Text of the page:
The smallest mouse in London's Royal Mews is such a little mystery that he hasn't even a name. And who were his parents? His Aunt Marigold, Head Needlemouse, sews him a uniform and sends him off to be educated at the Royal Mews Mouse Academy. There he's called "Mouse Minor" (though it's not quite a name), and he doesn't make a success of school. Soon he's running for his life, looking high and low through the grand precincts of Buckingham Palace to find out who he is and who he might become.

Queen Victoria ought to be able to help him, if she can communicate with mice. She is all-seeing, after all, and her powers are unexplainable. But from her, Mouse Minor learns only that you do not get all your answers from the first asking. And so his voyage of self-discovery takes him onward, to strange and wonderful places.




The Apprentices, by Maile Meloy
         
It's 1954, and Janie Scott is in boarding school in New Hampshire, trying to make a new life. Two years have passed since she last saw the mysterious apothecary—or his defiant son, Benjamin. All she knows is that her friends are out there somewhere, trying to keep the world safe in an age of mounting atomic power. On the other side of the world, Benjamin is treating the wounded in a jungle war, and experimenting with a magical new formula that will let him communicate with Janie across the globe.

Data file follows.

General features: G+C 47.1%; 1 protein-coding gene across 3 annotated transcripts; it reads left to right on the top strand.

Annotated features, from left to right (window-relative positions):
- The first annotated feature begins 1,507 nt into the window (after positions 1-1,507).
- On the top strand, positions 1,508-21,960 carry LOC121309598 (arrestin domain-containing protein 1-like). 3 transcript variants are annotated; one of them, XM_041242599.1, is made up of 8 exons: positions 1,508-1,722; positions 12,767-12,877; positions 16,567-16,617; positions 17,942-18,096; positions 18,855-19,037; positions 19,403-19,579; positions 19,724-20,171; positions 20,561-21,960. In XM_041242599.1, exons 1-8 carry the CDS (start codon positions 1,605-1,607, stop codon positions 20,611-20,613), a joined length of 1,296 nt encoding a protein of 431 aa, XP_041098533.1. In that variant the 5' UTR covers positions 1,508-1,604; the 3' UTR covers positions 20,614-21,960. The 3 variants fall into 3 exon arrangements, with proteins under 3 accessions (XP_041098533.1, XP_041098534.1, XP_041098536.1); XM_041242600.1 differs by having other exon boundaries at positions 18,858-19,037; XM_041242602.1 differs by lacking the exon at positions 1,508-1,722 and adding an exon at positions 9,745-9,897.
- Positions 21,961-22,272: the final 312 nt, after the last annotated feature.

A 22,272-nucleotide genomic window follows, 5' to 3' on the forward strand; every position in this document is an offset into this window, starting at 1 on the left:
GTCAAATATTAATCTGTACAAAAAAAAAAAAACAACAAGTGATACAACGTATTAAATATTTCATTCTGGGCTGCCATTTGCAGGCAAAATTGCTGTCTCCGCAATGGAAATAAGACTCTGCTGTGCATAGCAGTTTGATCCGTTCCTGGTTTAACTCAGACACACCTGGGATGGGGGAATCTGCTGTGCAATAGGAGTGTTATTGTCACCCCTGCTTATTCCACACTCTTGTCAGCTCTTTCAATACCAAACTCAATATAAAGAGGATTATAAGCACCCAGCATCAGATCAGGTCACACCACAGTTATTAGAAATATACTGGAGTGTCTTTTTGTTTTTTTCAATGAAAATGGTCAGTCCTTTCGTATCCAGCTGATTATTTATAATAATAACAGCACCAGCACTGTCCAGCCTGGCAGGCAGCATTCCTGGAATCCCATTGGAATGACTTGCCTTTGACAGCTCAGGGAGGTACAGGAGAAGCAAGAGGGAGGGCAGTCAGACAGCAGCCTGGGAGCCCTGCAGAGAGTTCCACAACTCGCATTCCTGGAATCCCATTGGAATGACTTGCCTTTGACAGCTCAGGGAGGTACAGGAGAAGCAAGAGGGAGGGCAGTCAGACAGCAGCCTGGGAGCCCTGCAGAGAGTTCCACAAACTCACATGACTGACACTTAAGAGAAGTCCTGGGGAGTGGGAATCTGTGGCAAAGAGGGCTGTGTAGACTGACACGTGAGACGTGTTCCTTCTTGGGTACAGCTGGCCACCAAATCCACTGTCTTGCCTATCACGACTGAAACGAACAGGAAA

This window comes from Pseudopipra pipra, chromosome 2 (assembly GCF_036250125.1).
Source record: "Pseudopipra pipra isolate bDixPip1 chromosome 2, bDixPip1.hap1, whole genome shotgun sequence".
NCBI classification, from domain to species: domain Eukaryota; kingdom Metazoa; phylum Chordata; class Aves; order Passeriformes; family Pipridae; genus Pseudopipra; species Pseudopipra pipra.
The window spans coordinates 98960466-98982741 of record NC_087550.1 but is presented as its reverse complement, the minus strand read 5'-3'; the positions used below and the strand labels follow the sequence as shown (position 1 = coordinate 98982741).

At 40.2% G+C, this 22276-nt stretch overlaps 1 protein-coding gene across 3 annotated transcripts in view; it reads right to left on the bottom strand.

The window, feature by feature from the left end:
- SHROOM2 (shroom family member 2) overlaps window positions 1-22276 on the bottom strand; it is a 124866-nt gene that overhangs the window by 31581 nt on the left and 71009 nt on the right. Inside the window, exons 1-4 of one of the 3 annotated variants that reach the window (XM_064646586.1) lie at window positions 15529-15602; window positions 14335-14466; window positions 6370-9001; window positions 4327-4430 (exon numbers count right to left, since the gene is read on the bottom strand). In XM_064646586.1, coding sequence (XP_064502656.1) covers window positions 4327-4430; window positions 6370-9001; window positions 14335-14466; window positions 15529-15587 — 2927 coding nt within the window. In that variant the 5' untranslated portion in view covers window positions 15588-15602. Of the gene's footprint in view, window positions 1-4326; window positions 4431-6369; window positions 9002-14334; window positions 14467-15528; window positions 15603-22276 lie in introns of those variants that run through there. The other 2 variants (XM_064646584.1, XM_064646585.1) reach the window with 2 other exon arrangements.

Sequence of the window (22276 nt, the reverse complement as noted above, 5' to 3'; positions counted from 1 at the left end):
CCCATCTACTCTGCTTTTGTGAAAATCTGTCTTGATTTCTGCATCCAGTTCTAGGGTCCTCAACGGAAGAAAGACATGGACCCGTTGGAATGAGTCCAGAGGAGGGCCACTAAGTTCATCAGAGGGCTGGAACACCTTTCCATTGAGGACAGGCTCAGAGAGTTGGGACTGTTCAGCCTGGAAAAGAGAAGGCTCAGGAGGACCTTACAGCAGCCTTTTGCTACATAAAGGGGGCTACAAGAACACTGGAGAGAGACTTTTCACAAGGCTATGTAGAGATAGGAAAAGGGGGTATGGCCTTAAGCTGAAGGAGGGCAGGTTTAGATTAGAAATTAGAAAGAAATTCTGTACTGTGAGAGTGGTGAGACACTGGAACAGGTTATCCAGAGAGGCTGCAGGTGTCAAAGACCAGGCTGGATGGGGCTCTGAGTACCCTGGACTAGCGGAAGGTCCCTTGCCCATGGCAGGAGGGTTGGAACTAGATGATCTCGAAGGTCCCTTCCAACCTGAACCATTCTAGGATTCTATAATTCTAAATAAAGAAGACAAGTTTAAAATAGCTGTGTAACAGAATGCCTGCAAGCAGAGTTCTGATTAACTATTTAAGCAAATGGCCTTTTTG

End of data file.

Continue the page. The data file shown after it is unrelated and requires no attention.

But Janie has her own experiment underway, and it's attracting interest from sinister forces. Benjamin calls on their friend Pip for help, and they have to race to find one another, and to unravel the mystery of their powerful new enemies.

A magical new adventure, following Maile Meloy's critically acclaimed novel The Apothecary, with captivating illustrations by Ian Schoenherr.




Ever After High, The Storybook Of Legends, by Shannon Hale
         
At Ever After High, an enchanting boarding school, the children of fairytale legends prepare themselves to fulfill their destinies as the next generation of Snow Whites, Prince Charmings and Evil Queens...whether they want to or not. Each year on Legacy Day, students sign the Storybook of Legends to seal their scripted fates. For generations, the Village of Book End has whispered that refusing to sign means The End-both for a story and for a life.

As the daughter of the Evil Queen, Raven Queen's destiny is to follow in her mother's wicked footsteps, but evil is so not Raven's style. She's starting to wonder, what if she rewrote her own story? The royal Apple White, daughter of the Fairest of Them All, has a happy ever after planned for herself, but it depends upon Raven feeding her a poison apple in their future.